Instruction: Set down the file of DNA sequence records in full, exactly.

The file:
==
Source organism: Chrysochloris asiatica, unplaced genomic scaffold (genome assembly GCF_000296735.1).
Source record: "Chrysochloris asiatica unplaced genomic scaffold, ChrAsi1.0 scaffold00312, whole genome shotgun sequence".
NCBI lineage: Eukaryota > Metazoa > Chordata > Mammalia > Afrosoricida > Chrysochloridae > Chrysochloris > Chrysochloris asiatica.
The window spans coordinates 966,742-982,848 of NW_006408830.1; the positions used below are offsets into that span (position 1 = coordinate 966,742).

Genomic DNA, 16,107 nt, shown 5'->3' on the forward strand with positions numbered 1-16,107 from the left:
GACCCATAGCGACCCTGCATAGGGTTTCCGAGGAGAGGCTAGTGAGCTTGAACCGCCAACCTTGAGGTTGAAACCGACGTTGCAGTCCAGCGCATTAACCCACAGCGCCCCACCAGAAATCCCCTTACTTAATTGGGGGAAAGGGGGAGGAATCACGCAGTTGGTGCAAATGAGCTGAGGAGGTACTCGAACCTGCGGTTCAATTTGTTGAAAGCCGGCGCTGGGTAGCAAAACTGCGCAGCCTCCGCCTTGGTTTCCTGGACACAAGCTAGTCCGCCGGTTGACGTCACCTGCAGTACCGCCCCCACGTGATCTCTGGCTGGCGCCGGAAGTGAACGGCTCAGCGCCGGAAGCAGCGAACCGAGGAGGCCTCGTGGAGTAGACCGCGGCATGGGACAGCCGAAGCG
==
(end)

Source organism: Chrysochloris asiatica, unplaced genomic scaffold (genome assembly GCF_000296735.1).
Source record: "Chrysochloris asiatica unplaced genomic scaffold, ChrAsi1.0 scaffold00312, whole genome shotgun sequence".
NCBI lineage: Eukaryota > Metazoa > Chordata > Mammalia > Afrosoricida > Chrysochloridae > Chrysochloris > Chrysochloris asiatica.
The window spans coordinates 966,742-982,848 of NW_006408830.1; the positions used below are offsets into that span (position 1 = coordinate 966,742).

Genomic DNA, 16,107 nt, shown 5'->3' on the forward strand with positions numbered 1-16,107 from the left:
GACCCATAGCGACCCTGCATAGGGTTTCCGAGGAGAGGCTAGTGAGCTTGAACCGCCAACCTTGAGGTTGAAACCGACGTTGCAGTCCAGCGCATTAACCCACAGCGCCCCACCAGAAATCCCCTTACTTAATTGGGGGAAAGGGGGAGGAATCACGCAGTTGGTGCAAATGAGCTGAGGAGGTACTCGAACCTGCGGTTCAATTTGTTGAAAGCCGGCGCTGGGTAGCAAAACTGCGCAGCCTCCGCCTTGGTTTCCTGGACACAAGCTAGTCCGCCGGTTGACGTCACCTGCAGTACCGCCCCCACGTGATCTCTGGCTGGCGCCGGAAGTGAACGGCTCAGCGCCGGAAGCAGCGAACCGAGGAGGCCTCGTGGAGTAGACCGCGGCATGGGACAGCCGAAGCG